# Dependent typing in C++

A dependent type is a type that has a dependency on a value. It essentially is way to encode values into the type, that is, every value has a unique type. Non-type template parameters in C++ allow this. Also, `std::integral_constant`

is good example of dependent typing. Say we want to represent the value `3`

we can write:

```
using three_t = std::integral_constant<int, 3>;
```

So if we want to pass `3`

to another function we could just construct the type, like this:

```
std::vector<int> v(three_t()); // A vector of size three
```

Now there is a difference between dependent types and constexpr values, for example:

```
constexpr void check_positive(int n)
{
static_assert(n > 0, "Value isn't positive"); // Compile error
}
```

This doesn’t work because `int`

is not a dependent type even though it is used in `constexpr`

. We could change it to be a template instead:

```
template<class N>
constexpr void check_positive(N n)
{
static_assert(n > 0, "Value isn't positive");
}
```

So this works, if we pass in `three_t`

to `check_positive`

:

```
check_positive(three_t());
```

## Operators

Now, `std::integral_constant`

is somewhat awkward when you want to write math:

```
template<class T, class U>
auto sum(T x, U y)
{
return std::integral_constant<int, T::value + U::value>();
}
```

Instead, lets use the `tick::integral_constant`

class from Tick. This class extends `std::integral_constant`

with all the non-mutable operators, so we could write the `sum`

function like this:

```
template<class T, class U>
auto sum(T x, U y)
{
return x + y;
}
```

Which is the same as it would be for any generic `sum`

functions. So we can call it like this:

```
template<int N>
using int_ = tick::integral_constant<int, N>;
auto three = sum(int_<1>(), int_<2>());
```

Or it could be written simply:

```
auto three = int_<1>() + int_<2>();
```

What is important is how we can write natural syntax to calculate values at compile-time(without using `constexpr`

as well, which is not always guaranteed to be at compile-time).

## Filtering tuples

Now, say we want to filter a tuple based on a predicate. For example, we may want to only print the values in a tuple that are numbers. We can do that currently using Boost.Fusion with `filter_if`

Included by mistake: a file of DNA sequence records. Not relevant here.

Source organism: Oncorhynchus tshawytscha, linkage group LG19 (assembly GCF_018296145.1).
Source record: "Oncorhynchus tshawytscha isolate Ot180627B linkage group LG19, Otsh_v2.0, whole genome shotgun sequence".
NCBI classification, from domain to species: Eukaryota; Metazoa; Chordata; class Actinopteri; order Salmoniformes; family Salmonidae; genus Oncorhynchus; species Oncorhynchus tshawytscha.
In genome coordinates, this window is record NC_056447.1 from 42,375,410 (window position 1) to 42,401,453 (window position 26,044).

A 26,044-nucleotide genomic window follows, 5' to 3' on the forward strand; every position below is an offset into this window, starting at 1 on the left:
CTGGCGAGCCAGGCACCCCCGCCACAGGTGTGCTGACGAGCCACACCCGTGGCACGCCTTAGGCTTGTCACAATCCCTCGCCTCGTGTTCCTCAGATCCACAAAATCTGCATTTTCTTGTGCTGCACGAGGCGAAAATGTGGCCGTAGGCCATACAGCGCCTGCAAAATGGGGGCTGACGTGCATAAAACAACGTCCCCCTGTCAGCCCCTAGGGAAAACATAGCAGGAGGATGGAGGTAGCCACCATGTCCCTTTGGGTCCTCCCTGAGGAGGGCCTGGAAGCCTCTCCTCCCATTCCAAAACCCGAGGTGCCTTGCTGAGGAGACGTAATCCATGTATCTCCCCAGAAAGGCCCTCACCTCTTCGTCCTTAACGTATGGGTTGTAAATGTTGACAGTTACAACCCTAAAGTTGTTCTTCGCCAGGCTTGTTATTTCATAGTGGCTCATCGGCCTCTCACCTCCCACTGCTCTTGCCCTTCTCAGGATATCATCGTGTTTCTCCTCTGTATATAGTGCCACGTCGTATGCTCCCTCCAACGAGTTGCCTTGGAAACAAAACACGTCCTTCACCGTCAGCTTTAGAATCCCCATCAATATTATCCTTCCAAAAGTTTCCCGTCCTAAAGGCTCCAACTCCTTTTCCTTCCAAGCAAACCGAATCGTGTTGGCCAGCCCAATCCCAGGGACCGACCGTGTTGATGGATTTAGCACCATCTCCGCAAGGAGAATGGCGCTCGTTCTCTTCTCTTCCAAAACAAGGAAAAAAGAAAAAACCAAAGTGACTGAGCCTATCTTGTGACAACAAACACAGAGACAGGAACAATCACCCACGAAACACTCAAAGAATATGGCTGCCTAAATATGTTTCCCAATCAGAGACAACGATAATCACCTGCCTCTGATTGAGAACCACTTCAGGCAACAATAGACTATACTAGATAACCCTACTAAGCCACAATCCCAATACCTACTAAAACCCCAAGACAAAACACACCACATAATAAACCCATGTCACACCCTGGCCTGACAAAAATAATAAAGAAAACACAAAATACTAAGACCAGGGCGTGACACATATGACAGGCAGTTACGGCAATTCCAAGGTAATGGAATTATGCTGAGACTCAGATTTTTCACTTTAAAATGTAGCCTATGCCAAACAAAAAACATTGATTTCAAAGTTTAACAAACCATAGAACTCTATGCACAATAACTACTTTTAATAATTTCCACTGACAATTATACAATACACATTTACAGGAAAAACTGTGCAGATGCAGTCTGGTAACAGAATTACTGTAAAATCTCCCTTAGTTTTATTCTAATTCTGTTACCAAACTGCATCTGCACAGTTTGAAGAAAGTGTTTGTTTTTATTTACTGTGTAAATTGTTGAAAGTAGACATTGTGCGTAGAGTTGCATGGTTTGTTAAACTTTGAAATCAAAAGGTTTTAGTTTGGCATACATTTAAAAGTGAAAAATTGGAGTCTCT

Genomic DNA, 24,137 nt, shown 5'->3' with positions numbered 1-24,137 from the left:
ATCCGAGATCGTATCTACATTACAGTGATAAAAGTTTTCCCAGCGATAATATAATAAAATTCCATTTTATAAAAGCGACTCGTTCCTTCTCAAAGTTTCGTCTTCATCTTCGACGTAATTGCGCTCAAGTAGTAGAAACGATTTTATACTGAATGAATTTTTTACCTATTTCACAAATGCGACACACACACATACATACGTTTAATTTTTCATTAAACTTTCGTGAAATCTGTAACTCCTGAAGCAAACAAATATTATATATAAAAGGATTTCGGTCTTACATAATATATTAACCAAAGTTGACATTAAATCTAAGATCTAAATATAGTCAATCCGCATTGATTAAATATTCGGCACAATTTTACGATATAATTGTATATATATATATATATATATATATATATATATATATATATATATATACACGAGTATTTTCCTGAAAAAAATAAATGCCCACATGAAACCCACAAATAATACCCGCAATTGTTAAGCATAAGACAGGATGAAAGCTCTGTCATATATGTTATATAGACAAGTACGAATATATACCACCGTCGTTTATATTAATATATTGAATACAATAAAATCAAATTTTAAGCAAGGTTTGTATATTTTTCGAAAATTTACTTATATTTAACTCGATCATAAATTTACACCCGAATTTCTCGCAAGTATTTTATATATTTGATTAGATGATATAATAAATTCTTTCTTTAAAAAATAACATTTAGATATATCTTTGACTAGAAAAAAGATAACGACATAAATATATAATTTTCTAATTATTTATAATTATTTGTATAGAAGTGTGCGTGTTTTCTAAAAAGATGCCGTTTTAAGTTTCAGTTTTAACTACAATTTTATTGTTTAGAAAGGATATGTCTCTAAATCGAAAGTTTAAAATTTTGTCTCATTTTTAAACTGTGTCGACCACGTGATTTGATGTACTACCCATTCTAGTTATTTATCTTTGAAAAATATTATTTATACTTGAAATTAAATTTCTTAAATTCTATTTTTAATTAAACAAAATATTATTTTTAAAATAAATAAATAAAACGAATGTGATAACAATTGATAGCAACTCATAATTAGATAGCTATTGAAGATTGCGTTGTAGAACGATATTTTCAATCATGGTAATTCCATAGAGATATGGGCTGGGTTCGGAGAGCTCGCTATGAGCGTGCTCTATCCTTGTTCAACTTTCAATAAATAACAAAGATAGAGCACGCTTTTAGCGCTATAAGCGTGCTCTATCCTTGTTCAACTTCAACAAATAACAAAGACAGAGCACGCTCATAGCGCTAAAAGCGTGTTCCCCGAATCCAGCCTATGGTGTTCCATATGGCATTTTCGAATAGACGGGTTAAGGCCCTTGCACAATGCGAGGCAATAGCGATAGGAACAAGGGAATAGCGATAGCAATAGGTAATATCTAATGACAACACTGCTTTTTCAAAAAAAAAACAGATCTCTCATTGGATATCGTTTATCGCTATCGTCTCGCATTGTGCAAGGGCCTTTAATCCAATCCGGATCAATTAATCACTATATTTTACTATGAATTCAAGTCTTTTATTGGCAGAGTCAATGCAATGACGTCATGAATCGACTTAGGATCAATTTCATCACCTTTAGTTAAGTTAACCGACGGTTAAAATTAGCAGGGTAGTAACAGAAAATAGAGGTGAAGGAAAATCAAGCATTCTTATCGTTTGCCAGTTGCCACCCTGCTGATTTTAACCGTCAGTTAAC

like this:

```
template<class Tuple>
void print_numbers(const Tuple& t)
{
for_each(filter_if<std::is_integral<_>>(t), [](auto x)
{
std::cout << x << std::endl;
});
}
print_numbers(std::make_tuple(1, 2, std::vector<int>()));
```

Now the `std::is_integral<_>`

is a placeholder expression. Boost.Fusion uses Boost.MPL library to replace the `_`

with each type thats in the tuple, and then it evaluates the result. Now, this may not be the worse syntax, but it gets uglier when we want to do something more complicated. For example, we could check if the type `is_integral`

or `is_floating_point`

:

```
template<class Tuple>
void print_numbers(const Tuple& t)
{
for_each(filter_if<or_<std::is_integral<_>, std::is_floating_point<_>>>(t), [](auto x)
{
std::cout << x << std::endl;
});
}
print_numbers(std::make_tuple(1, 2.5, std::vector<int>()));
```

Now, we can improve this a lot by using depedent typing. Let’s look how to implement an improved `filter_if`

called `simple_filter`

, that accepts a C++ function object or lambda for the predicate instead. To understand a little better how `filter_if`

works, the functions takes either a placeholder expression or a metafunction class. So lets make a metafunction class that will return the result of the function `F`

called with type `T`

:

```
template<class F>
struct predicate
{
template<class T>
struct apply
{
using type = decltype(std::declval<F>()(std::declval<T>());
};
};
```

With this, we can write the `simple_filter`

function:

```
template<class Tuple, class Predicate>
auto simple_filter(Tuple&& t, Predicate)
{
return filter_if<predicate<Predicate>>(std::forward<Tuple>(t));
}
```

Next, lets wrap the traits so they use `tick::integral_constant`

instead.

```
template<class T>
using enhance = tick::integral_constant<typename T::value_type, T::value>;
template<class T>
using is_integral = enhance<std::is_integral<T>>;
template<class T>
using is_floating_point = enhance<std::is_floating_point<T>>;
```

And finally, we can now write `print_numbers`

more naturally:

```
template<class Tuple>
void print_numbers(const Tuple& t)
{
auto numbers = simple_filter(t, [](auto x)
{
return is_integral<decltype(x)>() or is_floating_point<decltype(x)>();
});
for_each(numbers, [](auto x)
{
std::cout << x << std::endl;
});
}
print_numbers(std::make_tuple(1, 2.5, std::vector<int>()));
```

Although using the placeholder expression is more compact, using a lambda for the predicate looks more “natural”. Finally, after writing `simple_filter`

, we are able to filter tuples at compile time without needing to write `constexpr`

nor use template meta-programming.

Of course, this idea is not entirely new. Zach Laine and Matt Calabrese explored similar ideas many years ago at BoostCon in their presentation Instatiations Must Go(slides here). Their original goal was to try to improve performance of metaprogramming by avoiding instantiating templates explicitly, however, in the process they discovered a way to write template metaprogramming using more natural C++ syntax.